I’m still in the closet with my sisters and some friends because I haven’t had time to come out to them. I’m also still in the closet because my denomination itself isn’t affirming, and I am not emotionally ready to deal with questions and judgement from my parents’ pastor, extended family, and some non-affirming friends. I don’t want to lose the respect and love of people I care about. I also don’t feel a need to come out immediately to people who won’t be supportive, as it isn’t really their business. Eventually I will come out more fully, as I don’t like living in fear and would rather take control and come out unapologetically. I also recognize that I might have the power to influence people who are on the fence, as many people become more accepting when someone they know well comes out.


How have Christians hurt you as you struggle with your sexuality and gender?

It is painful to know that my identity is viewed as sinful by some people I love and respect, like some of my relatives and the pastor at my parents’ church. I live with fear that I’ll be outed and then lose some relationships. A lot of the pain comes from things the church did before I came out to myself, that prevented me from acknowledging this aspect of my identity. Articles by Focus on the Family saying that homosexuality was a sin, or that it could be cured, resulted in a lot of internalized homophobia that I am still working through. Similar sentiments have been shared by various people or organizations in my life. As well, the near silence from my church regarding anything related to human sexuality as I was growing up, and the reinforcement of feminine virtues which emphasized female chastity (which made women responsible for men’s sexual sin and also said that women had no comparable sexual desires), made sexuality and gender confusing and painful for me. The church tends to conflate gender and sexual identity into one thing, and they are not.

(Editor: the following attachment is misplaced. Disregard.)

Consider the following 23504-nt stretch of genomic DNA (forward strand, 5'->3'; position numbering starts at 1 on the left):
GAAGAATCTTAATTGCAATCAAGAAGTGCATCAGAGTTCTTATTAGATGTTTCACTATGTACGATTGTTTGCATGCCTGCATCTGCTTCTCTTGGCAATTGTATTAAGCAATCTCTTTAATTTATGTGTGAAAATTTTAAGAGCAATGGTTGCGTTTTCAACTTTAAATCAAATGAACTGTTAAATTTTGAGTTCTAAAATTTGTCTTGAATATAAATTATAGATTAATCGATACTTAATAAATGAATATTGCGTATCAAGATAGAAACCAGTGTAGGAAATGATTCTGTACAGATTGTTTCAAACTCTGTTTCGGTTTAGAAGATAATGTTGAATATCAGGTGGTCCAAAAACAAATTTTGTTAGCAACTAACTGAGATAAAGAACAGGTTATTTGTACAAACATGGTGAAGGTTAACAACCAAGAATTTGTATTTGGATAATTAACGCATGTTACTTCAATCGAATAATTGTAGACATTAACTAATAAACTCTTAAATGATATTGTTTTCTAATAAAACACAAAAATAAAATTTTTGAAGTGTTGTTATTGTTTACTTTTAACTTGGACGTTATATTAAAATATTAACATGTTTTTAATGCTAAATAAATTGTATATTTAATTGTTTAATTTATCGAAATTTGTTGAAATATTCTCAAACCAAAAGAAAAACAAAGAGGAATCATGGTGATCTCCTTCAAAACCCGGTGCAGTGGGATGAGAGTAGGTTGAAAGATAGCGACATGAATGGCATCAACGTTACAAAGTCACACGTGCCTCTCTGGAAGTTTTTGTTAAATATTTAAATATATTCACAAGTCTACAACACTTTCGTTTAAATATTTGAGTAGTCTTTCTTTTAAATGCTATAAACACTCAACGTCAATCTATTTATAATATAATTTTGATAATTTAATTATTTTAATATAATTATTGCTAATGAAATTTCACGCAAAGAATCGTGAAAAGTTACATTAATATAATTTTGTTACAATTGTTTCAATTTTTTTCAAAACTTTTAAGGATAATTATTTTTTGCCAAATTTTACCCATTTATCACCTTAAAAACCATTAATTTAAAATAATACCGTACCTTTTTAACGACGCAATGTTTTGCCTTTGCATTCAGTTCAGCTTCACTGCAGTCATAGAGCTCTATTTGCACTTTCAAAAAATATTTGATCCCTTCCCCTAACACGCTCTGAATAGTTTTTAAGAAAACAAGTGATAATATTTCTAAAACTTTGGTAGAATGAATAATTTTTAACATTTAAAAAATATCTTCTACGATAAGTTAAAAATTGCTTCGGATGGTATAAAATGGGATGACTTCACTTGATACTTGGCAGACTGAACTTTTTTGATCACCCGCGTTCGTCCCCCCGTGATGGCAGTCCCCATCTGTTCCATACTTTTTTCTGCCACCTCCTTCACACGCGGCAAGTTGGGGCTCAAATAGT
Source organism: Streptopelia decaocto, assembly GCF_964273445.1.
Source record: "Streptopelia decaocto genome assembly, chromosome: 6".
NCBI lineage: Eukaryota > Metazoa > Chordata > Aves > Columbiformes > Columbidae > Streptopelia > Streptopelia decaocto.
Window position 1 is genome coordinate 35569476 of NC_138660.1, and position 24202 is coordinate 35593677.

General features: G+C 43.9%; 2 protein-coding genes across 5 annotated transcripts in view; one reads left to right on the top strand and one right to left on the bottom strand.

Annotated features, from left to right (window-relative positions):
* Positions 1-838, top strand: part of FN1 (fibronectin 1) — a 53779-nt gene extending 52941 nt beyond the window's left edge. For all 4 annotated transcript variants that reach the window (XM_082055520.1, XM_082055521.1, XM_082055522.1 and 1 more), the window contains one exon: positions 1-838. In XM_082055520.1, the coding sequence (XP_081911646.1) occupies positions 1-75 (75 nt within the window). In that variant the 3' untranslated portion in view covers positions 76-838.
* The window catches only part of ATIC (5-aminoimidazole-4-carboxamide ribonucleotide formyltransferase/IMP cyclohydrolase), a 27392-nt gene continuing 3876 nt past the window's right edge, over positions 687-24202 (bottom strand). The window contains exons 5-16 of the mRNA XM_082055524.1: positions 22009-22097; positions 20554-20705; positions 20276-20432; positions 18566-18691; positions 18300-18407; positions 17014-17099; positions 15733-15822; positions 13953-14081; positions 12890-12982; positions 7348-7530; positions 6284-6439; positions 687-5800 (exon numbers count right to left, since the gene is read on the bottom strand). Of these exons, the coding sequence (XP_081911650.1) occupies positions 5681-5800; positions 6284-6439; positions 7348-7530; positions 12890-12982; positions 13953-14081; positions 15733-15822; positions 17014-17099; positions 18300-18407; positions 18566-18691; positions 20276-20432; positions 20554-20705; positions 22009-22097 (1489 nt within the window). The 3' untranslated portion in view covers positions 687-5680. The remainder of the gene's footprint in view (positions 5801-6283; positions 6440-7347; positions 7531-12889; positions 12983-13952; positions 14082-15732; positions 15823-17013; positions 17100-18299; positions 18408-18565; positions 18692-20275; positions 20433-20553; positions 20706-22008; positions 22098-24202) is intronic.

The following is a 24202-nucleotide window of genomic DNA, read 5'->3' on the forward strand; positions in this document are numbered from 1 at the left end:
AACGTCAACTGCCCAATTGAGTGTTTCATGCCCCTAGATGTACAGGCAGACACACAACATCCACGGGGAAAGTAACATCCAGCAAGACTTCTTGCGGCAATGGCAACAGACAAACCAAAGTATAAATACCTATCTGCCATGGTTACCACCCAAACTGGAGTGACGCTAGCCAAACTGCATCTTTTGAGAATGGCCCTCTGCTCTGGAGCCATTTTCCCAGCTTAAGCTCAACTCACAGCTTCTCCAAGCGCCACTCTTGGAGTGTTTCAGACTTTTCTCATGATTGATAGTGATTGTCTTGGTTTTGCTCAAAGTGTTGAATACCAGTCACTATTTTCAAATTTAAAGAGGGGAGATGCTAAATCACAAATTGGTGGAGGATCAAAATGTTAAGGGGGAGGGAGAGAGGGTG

"The church tends to conflate gender and sexual identity into one thing, and they are not."

How have Christians helped or encouraged you as you struggle with your sexuality and gender?

The biggest shout-out goes to my fellow LGBTQ+ siblings in Christ who have supported me, laughed and cried with me, and shared the common experience of being the church while being rejected by parts of the church. I love these people so much, and they have been truly Christ-like in their words and actions. My straight-cis best friends have stood by me, written letters with me, and shared our mutual frustration with the church’s slowness to extend love to all people. My pastor and many people in my church have been supportive, even those who don’t know that I am queer, but have come up to me supporting LGBTQ+ inclusion in the broader Church. My parents, especially my mom, have given me endless love, support, and prayer in this and in my struggles with mental illness.


What is one thing you wish straight cisgender Christians understood?

Though it’s been really difficult for my parents to understand non-binary genders and sexual identities outside of straight and gay, the most crucial thing to understand is something that is often forgotten by LGBTQ+ Christians as well. We, LGBTQ+ people, are the church. Sometimes we are allowed into the broader Church; sometimes we are forced to only be church to each other. But when LGBTQ+ Christians are cut out of the greater Church, the church misses out on so many gifts and perspectives.


What is the one sexuality or gender question you're most tired of hearing?

It’s not a question so much as an assumption. People tend to conflate gender and sexuality into one big category of homosexuality. That is difficult. I know it is hard for some people to understand that I don’t identify as a binary gender or within the straight-gay binary. But when I explain it, I wish they could accept it without questioning the validity of my identity.


"People tend to conflate gender and sexuality into one big category of homosexuality."

What is your greatest fear about being queer?